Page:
Simply put, expand the number of ABCs who speak Chinese, and maybe fewer of them will go through identity crises and spend eight of their social formative years in high school and college hanging out with ten clones of themselves. Instead they'll branch out in their friendships and learn the outward protocols of behavior they need to interact with a wider range of Americans. Some people have speculated that the "glass ceiling" faced by Asian-Americans trying to move into management is precisely because differing social habits lead to a lack of rapport with white colleagues, which them comes across as a lack of interpersonal skills. If so, increased confidence by AAs in their identity might actually alleviate this problem by the means described above - AAs who socialize well with white people won't find interpersonal problems (e.g. coming across as weird, nerdy, or antisocial) a barrier to rising to the top in the corporate hierarchy.

Leaving out any cracks about how "There's no truth in the News and no news in the Truth," Razib points out this Pravda article on a Korean women alleged to be pregnant with a cloned baby. Obviously Clonaid, the Raelian-linked company which allegedly impregnated her, also came to the conclusion that cloning white people is redundant, which is why they chose to clone an Asian instead. (Update: Looks like CNN also picked up this story.)

Thursday, July 25, 2002

Very slow day at work, so I'm taking advantage of my free time to tweak the template and add a few new features. Thanks to the folks at ENetation for providing the comments. Also, Steve Sailer is now linking to me, so I guess I have some pretty big expectations to live up to now. Once I get back home to my own computer, I'll post up the first in my rather long series of speculations on the possible effects of expanded Chinese-language education on the Chinese community in the US.

Wednesday, July 24, 2002

I'm messing with the template right now, if this page looks really strange or completely unreadable, check back in a few minutes and it should be better.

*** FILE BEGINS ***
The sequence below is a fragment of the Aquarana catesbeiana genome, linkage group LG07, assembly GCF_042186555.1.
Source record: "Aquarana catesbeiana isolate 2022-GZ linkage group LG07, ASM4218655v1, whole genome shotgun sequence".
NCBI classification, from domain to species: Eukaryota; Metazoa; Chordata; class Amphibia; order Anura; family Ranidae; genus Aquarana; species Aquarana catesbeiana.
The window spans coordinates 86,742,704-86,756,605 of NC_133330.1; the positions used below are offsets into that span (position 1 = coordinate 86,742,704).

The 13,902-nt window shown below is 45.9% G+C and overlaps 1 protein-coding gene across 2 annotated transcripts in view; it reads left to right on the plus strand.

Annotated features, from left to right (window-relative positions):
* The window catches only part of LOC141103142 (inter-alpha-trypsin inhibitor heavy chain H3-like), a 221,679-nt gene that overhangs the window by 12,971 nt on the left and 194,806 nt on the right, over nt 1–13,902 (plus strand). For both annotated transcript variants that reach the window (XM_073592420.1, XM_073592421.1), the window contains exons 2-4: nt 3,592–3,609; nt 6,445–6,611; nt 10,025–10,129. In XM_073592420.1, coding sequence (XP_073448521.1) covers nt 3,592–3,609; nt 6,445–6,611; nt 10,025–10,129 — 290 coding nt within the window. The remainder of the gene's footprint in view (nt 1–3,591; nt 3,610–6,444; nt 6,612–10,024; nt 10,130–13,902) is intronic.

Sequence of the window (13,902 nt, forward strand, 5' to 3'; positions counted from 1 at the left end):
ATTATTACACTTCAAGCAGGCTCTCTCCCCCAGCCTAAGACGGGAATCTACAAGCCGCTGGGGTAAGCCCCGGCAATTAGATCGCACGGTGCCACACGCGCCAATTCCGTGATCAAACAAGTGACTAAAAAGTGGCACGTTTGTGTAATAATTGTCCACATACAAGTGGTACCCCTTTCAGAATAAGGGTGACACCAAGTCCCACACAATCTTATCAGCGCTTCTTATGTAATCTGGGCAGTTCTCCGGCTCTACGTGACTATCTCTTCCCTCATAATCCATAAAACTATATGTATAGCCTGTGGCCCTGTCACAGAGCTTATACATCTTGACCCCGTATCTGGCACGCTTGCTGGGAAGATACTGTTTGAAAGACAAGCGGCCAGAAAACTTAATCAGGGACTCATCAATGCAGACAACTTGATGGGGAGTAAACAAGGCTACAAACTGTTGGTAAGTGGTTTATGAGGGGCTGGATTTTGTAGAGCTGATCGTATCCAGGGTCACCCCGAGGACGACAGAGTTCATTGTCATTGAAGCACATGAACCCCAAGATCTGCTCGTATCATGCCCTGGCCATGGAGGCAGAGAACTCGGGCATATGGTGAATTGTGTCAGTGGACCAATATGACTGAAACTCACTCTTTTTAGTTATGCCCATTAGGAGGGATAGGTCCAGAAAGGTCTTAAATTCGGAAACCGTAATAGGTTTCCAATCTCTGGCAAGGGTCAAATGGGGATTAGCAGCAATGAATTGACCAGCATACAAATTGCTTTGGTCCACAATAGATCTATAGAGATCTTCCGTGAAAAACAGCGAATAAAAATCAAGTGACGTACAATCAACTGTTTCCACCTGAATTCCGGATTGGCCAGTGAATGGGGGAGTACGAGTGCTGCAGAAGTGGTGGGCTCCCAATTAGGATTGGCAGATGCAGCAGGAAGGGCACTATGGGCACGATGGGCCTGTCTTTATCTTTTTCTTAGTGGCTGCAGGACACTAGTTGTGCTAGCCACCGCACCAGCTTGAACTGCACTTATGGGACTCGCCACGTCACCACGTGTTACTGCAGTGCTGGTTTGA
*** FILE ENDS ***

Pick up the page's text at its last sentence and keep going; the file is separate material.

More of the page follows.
Tuesday, July 23, 2002

Lately I've been reading up on the expansion of dual-immersion English/Chinese programs, especially in the public schools. These are not transitional programs aimed at immigrants, but instead were implemented by immigrant parents to help their US-born children preserve their heritage and native parents to help their children learn an important world language. Both native English speakers and native Mandarin speakers are put in the same classroom and receive half of their subject instruction in English and the other half in Mandarin. This takes advantage of one of the most important ways in which kids become fluent in a foreign language: through the need to communicate with their peers.

The expansion of such programs is not surprising; the first wave of Taiwanese immigrants of the 1970s watched many of their sons and daughters grow to adulthood retaining only a minimal command of Chinese, and there's now a growing awareness in the Chinese community that kids aren't going to pick up the language just from hearing it spoken at home and at Saturday schools. So they're looking for alternatives, and two-way immersion schools are providing one.